The 400 Million Dollar Question

Did the Obama Administration give $400 million dollars to Iran in exchange for hostages? In a word, no. Let me explain. The $400 million that the United States sent to Iran is part of a larger installment of $1.7 billion[1], of which $1.3 billion is interest.[2]

The money was not for the 4 American hostages freed the day after, that was a separate deal (and negotiating team)[3] that lasted for about a year, one that involved five Americans, including Pastor Saeed Abedini and Washington Post journalist Jason Rezaian in exchange for 7 Iranians, six of whom are dual American-Iranian citizens, even though none of them have as of yet returned to Iran.[4]

The $400 million sent to Iran was their money to begin with. Before the Iranian revolution in 1979, the government under Shah Reza Pahlavi requested and paid for some U.S. fighter jets.[5] The jets were never delivered, and all Iranian assets were frozen during the hostage crisis. The Iranians didn’t get what they paid for and wouldn’t be refunded. The Algiers Accords in 1981 sought to settle some financial disputes between the two countries, but did not resolve everything. The Iran–United States Claims Tribunal was then set up to resolve these other issues, to which Iran wanted $10 billion for the original $400 million dispute.[6]

“U.S. officials had expected a ruling on the Iranian claim from the tribunal any time, wrote Associated press reporter Matt Lee, “and feared a ruling that would have made the interest payments much higher.”[7] This deal wasn’t secret either. Obama discussed it back in January, saying that “for the United States, this settlement could save us billions of dollars that could have been pursued by Iran. So there was no benefit to the United States in dragging this out. With the nuclear deal done, prisoners released, the time was right to resolve this dispute as well.”[8]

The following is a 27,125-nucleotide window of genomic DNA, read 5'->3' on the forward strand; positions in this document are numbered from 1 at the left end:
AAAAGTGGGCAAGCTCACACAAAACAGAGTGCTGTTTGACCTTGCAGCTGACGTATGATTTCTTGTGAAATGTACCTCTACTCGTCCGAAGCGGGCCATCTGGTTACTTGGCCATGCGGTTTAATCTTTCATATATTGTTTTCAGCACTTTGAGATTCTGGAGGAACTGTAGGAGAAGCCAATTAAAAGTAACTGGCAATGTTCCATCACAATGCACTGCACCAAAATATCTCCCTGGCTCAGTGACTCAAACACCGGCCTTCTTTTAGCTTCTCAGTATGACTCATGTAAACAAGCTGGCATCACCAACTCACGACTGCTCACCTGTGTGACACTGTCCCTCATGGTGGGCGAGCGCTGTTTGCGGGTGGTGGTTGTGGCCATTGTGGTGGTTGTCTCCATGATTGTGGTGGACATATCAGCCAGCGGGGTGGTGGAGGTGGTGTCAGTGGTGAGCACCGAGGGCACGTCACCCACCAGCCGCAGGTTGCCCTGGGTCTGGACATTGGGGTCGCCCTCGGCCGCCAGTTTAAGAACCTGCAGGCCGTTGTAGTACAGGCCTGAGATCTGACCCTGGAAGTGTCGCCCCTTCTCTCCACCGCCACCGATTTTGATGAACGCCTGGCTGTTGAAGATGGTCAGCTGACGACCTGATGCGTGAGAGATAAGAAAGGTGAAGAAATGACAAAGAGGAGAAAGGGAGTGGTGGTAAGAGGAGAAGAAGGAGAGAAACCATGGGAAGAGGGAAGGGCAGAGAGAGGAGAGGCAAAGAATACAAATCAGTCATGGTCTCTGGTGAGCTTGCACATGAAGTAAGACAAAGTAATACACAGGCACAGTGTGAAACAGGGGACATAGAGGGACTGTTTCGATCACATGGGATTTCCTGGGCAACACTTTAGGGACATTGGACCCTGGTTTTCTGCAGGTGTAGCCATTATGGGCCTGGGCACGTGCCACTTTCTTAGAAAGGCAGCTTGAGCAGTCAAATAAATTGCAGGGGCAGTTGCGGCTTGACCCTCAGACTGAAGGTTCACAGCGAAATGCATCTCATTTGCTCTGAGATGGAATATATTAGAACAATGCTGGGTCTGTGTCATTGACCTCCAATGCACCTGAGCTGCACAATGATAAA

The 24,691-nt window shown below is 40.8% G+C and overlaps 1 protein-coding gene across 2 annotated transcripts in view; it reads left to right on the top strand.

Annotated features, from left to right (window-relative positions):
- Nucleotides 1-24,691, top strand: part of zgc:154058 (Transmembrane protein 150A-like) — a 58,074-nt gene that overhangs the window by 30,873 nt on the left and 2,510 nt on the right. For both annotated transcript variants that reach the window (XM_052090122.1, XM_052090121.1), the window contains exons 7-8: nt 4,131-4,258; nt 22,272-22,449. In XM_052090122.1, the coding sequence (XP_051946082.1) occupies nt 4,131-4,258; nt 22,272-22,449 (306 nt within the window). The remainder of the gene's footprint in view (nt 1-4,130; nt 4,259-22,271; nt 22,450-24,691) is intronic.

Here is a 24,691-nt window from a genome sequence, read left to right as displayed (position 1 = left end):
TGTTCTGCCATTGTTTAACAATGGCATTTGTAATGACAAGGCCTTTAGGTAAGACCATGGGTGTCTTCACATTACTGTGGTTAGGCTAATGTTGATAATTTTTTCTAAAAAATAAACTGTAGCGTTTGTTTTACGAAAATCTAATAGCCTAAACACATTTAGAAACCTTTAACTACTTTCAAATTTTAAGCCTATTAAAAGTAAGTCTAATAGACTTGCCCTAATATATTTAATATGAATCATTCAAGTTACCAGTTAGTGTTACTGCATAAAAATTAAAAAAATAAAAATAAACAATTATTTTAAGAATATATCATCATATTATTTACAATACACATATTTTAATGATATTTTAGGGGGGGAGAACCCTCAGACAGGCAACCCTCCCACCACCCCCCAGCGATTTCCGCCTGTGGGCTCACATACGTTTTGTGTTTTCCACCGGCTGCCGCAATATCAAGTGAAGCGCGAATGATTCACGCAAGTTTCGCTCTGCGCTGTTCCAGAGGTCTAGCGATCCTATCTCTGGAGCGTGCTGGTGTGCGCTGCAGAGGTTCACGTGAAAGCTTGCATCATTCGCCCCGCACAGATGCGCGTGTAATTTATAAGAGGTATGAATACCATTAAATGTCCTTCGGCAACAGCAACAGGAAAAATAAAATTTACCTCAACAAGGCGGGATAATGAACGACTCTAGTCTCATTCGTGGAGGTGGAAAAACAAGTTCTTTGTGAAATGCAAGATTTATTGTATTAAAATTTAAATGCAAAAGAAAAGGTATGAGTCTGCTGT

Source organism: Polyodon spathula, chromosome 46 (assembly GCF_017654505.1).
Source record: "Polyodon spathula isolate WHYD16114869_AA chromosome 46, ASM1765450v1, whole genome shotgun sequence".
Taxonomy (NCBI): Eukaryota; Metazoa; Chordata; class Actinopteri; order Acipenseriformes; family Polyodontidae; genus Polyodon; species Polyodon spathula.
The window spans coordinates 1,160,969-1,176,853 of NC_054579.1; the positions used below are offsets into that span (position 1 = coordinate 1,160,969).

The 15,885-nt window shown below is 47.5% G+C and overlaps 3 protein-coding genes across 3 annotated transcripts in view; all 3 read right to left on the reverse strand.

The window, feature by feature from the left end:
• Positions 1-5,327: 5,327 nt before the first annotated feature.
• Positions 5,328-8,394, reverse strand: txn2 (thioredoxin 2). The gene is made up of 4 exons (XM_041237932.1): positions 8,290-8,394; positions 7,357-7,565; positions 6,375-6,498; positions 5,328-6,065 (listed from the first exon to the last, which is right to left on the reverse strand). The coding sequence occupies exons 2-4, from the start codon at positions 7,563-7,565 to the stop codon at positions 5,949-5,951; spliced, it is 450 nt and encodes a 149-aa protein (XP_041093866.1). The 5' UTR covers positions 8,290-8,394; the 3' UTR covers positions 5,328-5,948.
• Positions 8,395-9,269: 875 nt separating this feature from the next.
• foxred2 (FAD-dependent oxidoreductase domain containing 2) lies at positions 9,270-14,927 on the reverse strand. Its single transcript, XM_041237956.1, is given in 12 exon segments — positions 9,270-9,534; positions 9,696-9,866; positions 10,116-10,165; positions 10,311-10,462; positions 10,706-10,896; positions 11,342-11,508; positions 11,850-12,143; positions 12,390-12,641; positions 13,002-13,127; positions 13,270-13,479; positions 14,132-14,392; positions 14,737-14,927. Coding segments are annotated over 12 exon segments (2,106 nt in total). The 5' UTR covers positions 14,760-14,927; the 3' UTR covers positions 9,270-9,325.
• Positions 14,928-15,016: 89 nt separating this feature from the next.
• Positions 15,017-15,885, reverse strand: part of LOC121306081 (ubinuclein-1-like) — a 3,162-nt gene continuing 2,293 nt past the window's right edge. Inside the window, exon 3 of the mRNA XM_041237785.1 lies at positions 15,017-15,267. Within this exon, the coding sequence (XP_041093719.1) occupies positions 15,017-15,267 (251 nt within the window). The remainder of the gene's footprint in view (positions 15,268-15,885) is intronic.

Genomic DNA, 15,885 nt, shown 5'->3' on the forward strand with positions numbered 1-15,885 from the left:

And the United States has also benefited from the Claims Tribunal during its first 20 years, to the tune of $2.5 billion in awards to U.S. nationals and companies.[9] Both the 35-year-old settlement and the hostage situation ended up being resolved just a day apart, hitting two birds with one stone. Whether or not it was a ransom payment, the Iranians would have gotten the money no matter what.

“Iranian press reports have quoted senior Iranian defense officials describing the cash as a ransom payment”, noted the Wall Street Journal in the article that started the entire controversy, albeit 7 months late.[10] Reportedly, senior Justice Department officials objected to paying the $400 million over concerns that the Iranians would consider it a ransom payment, sending some wrong signals.[11] But that’s just Iran being Iran, trying to look strong to their domestic audience.

Nonetheless, I do believe that the actual deal could have gone through more legal channels. As Andrew C. McCarthy puts it, “The law on which the anti-terrorism sanctions are based gives the president broad waiver discretion. [Obama] could have issued a waiver in order to enable our government to pay Iran.”[12] Not to mention that I am also concerned about where the money would actually go, seeing that Iran is a state-sponsor of terrorism. Where it would end up though, I have no idea.

But in the end, using the words of acting director of the Future of Iran Initiative at the Atlantic Council Barbara Slavin, “It was an opportunity for countries with no diplomatic relations to clear away a number of diplomatic disputes. For the U.S, it was important to get back the detained Americans, and the Iranians wanted their seven citizens out of jail.”[13]

















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